Thursday, December 1, 2011

Pinterest in Education

My new technological obsession is Pinterest. If you're not familiar with Pinterest, it is a place where you "pin" your "interests." It is the technological equivalent of cutting pictures out of magazines and gluing them on a piece of poster board, except your magazine contains every image on the internet, the images link to more info about them, and your poster board is infinitely large, easily editable, and contains categories. It's visual bookmarking: the image-based equivalent of Delicious. It's also social: you can follow people whose pins you like and it links to Facebook and Twitter, so you can find your friends easily and check out what they have pinned.

Admittedly, Pinterest is pretty girly and popular pins are primarily clothes, jewelry, hair styles, DIY ideas, food, decorations, and pets. In other words, it was made for me. Tonight I am making a recipe I found on Pinterest. This weekend I am going to use a cool tip I found there to clean the hard water deposits off of my shower head. I also found an amazing solution to my lack of funds to purchase a dazzling light fixture.

Although the popular pins are mostly for fun, any image on the internet can be pinned and categorized. Pinterest could be used in education the same way that social bookmarking like Delicious is used, but for topics with a more visual emphasis, which, I think, makes it a bit more engaging. Would you rather see a list of words linked to webpages, or a page of images? Which image below are you more drawn to: my Delicious page on the left or my Pinterest page on the right?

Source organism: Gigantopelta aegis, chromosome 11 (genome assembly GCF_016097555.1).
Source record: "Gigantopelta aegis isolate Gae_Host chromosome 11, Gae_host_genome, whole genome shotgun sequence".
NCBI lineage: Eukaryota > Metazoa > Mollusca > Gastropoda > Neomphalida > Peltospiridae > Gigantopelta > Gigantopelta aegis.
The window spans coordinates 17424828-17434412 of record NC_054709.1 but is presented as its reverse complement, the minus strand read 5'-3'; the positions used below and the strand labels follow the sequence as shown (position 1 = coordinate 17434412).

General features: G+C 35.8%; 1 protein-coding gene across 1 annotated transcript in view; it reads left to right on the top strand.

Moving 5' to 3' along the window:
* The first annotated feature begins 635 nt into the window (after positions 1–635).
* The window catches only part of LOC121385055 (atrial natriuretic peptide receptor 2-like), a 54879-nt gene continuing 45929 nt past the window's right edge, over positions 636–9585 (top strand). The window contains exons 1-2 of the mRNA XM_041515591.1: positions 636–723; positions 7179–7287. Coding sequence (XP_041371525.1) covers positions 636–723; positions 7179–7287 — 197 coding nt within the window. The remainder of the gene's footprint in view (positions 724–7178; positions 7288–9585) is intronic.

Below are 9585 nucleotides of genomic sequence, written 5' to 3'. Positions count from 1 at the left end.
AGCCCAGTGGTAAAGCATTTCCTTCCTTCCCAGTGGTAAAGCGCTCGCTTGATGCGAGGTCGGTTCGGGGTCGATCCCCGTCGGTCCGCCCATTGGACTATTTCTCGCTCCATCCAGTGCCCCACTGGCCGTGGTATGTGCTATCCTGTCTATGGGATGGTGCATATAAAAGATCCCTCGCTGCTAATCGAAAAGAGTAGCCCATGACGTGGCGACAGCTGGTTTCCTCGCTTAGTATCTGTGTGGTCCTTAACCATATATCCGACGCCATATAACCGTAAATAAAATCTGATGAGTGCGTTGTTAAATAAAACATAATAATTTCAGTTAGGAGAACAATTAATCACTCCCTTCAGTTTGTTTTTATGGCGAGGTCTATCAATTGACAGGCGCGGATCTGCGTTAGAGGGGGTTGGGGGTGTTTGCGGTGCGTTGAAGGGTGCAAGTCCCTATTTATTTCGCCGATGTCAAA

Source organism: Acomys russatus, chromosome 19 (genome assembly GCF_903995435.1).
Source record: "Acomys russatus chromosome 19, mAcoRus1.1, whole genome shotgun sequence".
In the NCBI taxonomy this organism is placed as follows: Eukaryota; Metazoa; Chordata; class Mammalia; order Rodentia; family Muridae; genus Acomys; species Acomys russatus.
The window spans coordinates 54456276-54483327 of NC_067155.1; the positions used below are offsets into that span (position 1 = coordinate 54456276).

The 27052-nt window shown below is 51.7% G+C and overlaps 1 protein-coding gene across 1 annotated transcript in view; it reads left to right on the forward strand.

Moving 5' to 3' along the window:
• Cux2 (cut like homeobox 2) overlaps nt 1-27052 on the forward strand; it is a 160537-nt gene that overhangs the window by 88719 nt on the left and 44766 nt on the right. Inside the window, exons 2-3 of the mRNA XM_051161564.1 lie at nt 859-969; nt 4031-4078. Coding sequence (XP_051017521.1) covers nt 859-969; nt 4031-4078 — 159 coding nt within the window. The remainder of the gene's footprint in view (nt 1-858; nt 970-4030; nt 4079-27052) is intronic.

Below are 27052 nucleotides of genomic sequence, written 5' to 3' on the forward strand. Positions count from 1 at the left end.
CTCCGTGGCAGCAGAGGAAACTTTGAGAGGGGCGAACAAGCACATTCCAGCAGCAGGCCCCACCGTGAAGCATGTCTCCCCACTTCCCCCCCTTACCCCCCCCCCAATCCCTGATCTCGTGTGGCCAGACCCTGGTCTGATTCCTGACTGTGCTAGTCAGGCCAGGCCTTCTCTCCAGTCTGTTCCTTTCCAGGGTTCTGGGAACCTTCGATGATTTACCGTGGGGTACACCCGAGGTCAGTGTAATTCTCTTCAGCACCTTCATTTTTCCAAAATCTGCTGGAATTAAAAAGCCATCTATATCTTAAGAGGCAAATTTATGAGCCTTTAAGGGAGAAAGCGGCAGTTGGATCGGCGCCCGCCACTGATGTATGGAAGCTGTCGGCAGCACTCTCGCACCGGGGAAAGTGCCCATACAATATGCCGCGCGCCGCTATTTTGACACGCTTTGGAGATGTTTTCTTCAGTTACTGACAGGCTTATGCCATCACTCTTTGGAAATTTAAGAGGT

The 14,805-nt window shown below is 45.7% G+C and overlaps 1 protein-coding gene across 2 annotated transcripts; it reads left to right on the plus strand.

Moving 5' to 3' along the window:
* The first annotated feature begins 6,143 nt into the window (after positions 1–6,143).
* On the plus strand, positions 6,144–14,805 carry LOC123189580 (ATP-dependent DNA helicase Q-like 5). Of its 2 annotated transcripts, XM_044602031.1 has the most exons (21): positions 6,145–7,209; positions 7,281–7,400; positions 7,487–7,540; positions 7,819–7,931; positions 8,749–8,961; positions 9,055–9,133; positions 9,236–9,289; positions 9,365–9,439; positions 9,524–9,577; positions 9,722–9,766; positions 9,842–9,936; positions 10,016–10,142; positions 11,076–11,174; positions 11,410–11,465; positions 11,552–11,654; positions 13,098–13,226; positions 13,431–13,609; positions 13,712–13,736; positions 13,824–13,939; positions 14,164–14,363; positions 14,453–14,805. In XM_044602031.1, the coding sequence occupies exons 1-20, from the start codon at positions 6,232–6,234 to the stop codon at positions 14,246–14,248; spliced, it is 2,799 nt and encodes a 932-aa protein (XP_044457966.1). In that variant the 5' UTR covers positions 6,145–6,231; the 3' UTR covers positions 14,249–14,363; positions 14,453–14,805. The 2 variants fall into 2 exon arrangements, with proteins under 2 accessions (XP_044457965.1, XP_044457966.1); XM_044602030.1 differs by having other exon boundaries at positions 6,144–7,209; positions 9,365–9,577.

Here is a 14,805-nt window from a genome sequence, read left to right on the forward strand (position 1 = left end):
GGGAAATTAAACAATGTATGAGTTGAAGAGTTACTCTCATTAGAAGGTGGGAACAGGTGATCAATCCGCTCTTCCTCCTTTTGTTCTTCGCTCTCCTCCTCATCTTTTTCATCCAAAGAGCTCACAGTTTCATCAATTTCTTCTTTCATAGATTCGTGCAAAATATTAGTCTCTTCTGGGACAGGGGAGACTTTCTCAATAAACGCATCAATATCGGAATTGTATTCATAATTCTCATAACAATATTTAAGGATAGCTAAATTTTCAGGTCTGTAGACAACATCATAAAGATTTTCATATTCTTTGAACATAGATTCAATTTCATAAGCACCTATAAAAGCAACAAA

I think the best way to use social bookmarking (whether it's text based like Delicious or image based like Pinterest) is to collect resources that will help students in their education and/or future careers. It's basically a way to save things you find on the internet in a cloud that can be accessed on any device (including phones, although there is not a Pinterest Android app yet, so it doesn't work great on my phone). Bookmarking is also a great way to get students exploring the sites that are relevant to them. They can find a pin that leads to a website that leads them to pin a new image.

Here are a few disciplines that I think would make the best use of Pinterest, due to their visual nature primarily:
  • Culinary arts
  • Apparel design
  • Education (this is already a category of pins)
  • Biology
  • Geography
  • Architecture
  • Kinesiology (I see a lot of exercises on there)
  • Photography
This could be an assignment in kinesiology, for example (sorry if my details are off; this is not my field!): create a new board for a client. Pin 10 exercises that would be appropriate for your client. Look at the pins of your classmates and repin at least 3 others you think would work also, with your specific comments. 

For photography: create a new board for whatever technique. Pin 6 examples of this technique and repin 2 of your classmates findings with your comments.

It could also be used for content if the instructor pins things for the students to read/look at. A link to the board could be provided in D2L. Then the students could repin things to keep them! 

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